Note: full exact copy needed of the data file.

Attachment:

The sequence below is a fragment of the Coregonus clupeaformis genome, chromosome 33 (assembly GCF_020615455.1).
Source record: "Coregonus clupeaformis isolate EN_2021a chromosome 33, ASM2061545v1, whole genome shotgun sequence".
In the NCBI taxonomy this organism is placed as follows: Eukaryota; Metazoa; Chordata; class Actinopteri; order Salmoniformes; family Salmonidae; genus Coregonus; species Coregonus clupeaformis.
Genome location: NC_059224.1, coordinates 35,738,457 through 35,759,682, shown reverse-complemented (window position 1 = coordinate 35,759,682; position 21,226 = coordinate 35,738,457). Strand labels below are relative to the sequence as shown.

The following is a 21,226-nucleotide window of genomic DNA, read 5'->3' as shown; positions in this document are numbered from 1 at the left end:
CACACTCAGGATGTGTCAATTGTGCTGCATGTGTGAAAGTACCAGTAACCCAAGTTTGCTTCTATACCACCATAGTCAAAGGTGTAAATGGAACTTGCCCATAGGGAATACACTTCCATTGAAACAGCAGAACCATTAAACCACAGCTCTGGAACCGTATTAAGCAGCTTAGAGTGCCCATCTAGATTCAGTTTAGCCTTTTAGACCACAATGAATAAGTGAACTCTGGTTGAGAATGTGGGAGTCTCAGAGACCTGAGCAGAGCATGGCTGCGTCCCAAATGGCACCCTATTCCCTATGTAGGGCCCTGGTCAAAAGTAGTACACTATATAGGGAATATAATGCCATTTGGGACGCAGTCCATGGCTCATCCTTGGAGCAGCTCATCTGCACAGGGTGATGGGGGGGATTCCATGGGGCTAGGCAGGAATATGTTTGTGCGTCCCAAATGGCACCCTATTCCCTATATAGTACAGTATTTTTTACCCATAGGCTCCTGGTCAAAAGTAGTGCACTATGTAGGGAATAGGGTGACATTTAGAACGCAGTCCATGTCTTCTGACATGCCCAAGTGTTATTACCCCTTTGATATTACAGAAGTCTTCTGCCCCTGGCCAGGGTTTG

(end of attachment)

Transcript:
The sequence below is a fragment of the Coregonus clupeaformis genome, chromosome 33 (assembly GCF_020615455.1).
Source record: "Coregonus clupeaformis isolate EN_2021a chromosome 33, ASM2061545v1, whole genome shotgun sequence".
In the NCBI taxonomy this organism is placed as follows: Eukaryota; Metazoa; Chordata; class Actinopteri; order Salmoniformes; family Salmonidae; genus Coregonus; species Coregonus clupeaformis.
Genome location: NC_059224.1, coordinates 35,738,457 through 35,759,682, shown reverse-complemented (window position 1 = coordinate 35,759,682; position 21,226 = coordinate 35,738,457). Strand labels below are relative to the sequence as shown.

The following is a 21,226-nucleotide window of genomic DNA, read 5'->3' as shown; positions in this document are numbered from 1 at the left end:
CACACTCAGGATGTGTCAATTGTGCTGCATGTGTGAAAGTACCAGTAACCCAAGTTTGCTTCTATACCACCATAGTCAAAGGTGTAAATGGAACTTGCCCATAGGGAATACACTTCCATTGAAACAGCAGAACCATTAAACCACAGCTCTGGAACCGTATTAAGCAGCTTAGAGTGCCCATCTAGATTCAGTTTAGCCTTTTAGACCACAATGAATAAGTGAACTCTGGTTGAGAATGTGGGAGTCTCAGAGACCTGAGCAGAGCATGGCTGCGTCCCAAATGGCACCCTATTCCCTATGTAGGGCCCTGGTCAAAAGTAGTACACTATATAGGGAATATAATGCCATTTGGGACGCAGTCCATGGCTCATCCTTGGAGCAGCTCATCTGCACAGGGTGATGGGGGGGATTCCATGGGGCTAGGCAGGAATATGTTTGTGCGTCCCAAATGGCACCCTATTCCCTATATAGTACAGTATTTTTTACCCATAGGCTCCTGGTCAAAAGTAGTGCACTATGTAGGGAATAGGGTGACATTTAGAACGCAGTCCATGTCTTCTGACATGCCCAAGTGTTATTACCCCTTTGATATTACAGAAGTCTTCTGCCCCTGGCCAGGGTTTG